Earlier this month, the Irish Times carried an article critical of the confluence of Pádraig Pearse's thinking with Catholic thought and criticised the 1916 Easter Rising for being "overtly Catholic". (Patsy McGarry," Pádraig Pearse’s overtly Catholic Rising was immoral and anti-democratic," The Irish Times, 5 January 2016).
This brings the issue to what extent this is the case and whether this is compatible with republicanism of the Wolfe Tone variety.
Not only Pearse admitted that he was "old-fashioned enough to be both a Catholic and a nationalist" but to him Catholicism was central to Irish nationalism as such. He wrote at Christmas 1915 in Ghosts that Irish nationalism was “like a divine religion, national freedom bears the marks of unity, of sanctity, of catholicity, of apostolic succession”. In his essay The Separatist Idea Pearse assimilated Wolfe Tone, Robert Emmet, Thomas Davis and John Mitchel, all Protestants, into the pantheon of Catholic nationalism: "God spoke to Ireland through Tone"; Emmet died "that his people might live, even as Christ died. Be assured that such a death always means a redemption"; Mitchel, he fervently believed, "did really hold converse with God; he did really deliver God’s word to man,delivered it fiery tongued." With a conception of national freedom "like a divine religion" as Pearse put it, the rebels of Easter week saw themselves as fighting in a holy cause that was sanctified by God.
Thus God is mentioned twice in the Proclamation of Easter Week where it is written that the insurgents "place the cause of the Irish Republic under the protection of the Most High God, Whose blessing we invoke upon our arms". It was not only God's blessing they were seeking but also that of the Pope of the Roman Catholic Church. The insurgents sent papal count George Plunkett to Rome a fortnight before the Rising to seek the blessing of Benedict XV on their enterprise. This is how Count Plunkett described his meeting with the Pope:
The Pope was very much moved when I disclosed the fact that the date for the Rising was fixed, and the reasons for that decision. Finally I stated that the Volunteer Executive pledged the Republic to fidelity to the Holy See and the interests of religion. Then the Pope conferred his Apostolic Benediction on the men who were facing death for Ireland's liberty ... Back in Dublin on Good Friday, 1916, I sent my report of the results of the mission to the Provisional Government. In the General Post Office, when the fight began, I saw again the portion of that paper relating to my audience with His Holiness in 1916." (Brian O'Higgins, Easter 1916: The Story of the Rising, Dublin: 1940, 42-43 and Wolfe Tone Annual 1946, 75-76)
Compare this with Wolfe Tone who wrote in his journal of 1 March 1798 that one of the “great ends” of the fight against England lay in “the emancipation of mankind from the yoke of religion and political superstition” and that he regretted that Bonaparte had missed a chance to “destroy forever the papal tyranny”.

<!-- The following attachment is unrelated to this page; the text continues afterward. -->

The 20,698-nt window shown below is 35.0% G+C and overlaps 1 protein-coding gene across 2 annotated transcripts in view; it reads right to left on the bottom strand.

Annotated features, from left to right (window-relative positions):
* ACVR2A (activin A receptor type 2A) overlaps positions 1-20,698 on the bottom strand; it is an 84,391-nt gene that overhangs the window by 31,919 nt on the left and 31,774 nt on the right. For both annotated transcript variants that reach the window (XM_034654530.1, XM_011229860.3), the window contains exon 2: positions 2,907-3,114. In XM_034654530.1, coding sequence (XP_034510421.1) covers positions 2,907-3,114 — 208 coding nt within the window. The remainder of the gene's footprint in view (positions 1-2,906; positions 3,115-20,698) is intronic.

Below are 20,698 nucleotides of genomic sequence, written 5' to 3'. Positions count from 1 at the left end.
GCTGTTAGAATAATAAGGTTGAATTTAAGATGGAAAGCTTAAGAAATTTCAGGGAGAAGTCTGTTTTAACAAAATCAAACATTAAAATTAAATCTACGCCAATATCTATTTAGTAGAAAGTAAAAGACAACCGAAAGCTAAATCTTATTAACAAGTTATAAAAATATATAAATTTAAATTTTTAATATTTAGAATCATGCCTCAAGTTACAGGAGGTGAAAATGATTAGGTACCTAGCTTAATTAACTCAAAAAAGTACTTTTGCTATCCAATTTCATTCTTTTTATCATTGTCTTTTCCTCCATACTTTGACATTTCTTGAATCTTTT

There was little acknowledgment in 1916 of that element in the legacy of the 'Father of Irish Republicanism' and seeking the blessing of the Pope and pledging the Republic to fidelity to the Holy See and the interests of religion would have for sure outraged Tone. During the fighting the rosary was recited every half hour in the GPO. For the insurgents who took part in the Rising, the fight was for 'faith' as well as 'fatherland'. For them the identification between Catholicism and Irish nationalism was absolute.
This is one of the reason most of the Protestant participants, such as Markiewicz or Casement, converted to Catholicism during or after the Rising. It is also significant that after the Rising, the monthly Dublin journal, the Catholic Bulletin carried a mass of material on the religious complexion of the Rising. Eamon de Valera stated in a speech given over a year later that Sinn Fein “would not divorce religion from politics, and if the party wanted success they must have religion”. (Irish Independent, 3 November 1917) It is not surprising that Sinn Fein chose papal count George Plunkett mentioned above as its first candidate for the Roscommon by-election in February 1917.
It is important to note that the catholic nationalism of Easter week was not some "clerical nationalism"as some of the clergy opposed the insurgents but a "confessional nationalism: Catholicism was the hallmark of Irish Nationality, a badge to be worn proudly in the face of the Protestant enemy." (John Newsinger (1978) "'I Bring Not Peace But a Sword'": The Religious Motif in the Irish War of Independence, Journal of Contemporary History, 13:3, 625-626)
This 'confessional' aspect has had a lasting influence. For example, the 1981 hunger strikers and their supporters, as Richard Kearney put it in his essay Myth and Motherland, “articulated a tribal voice of martyrdom, deeply embedded in the Gaelic, Catholic nationalist tradition”. But in 2016, it is difficult to defend the 1916 insurgents' identification between Catholicism and Irish nationalism as absolute and impossible to accept nationalism “like a divine religion" bearing "the marks of unity, of sanctity, of catholicity, of apostolic succession”. Tone would have rejected being called the author of some "gospel" and Pearse got his interpretation of Thomas Davis wrong. For a secular republicanism of the Wolfe Tone variety, there are tensions between fighting for 'faith' and fighting for 'fatherland'. This shows that there is discontinuity rather than 'continuity' within Irish republicanism and that as an ideological current it is unevenly secular and still requires demythologising.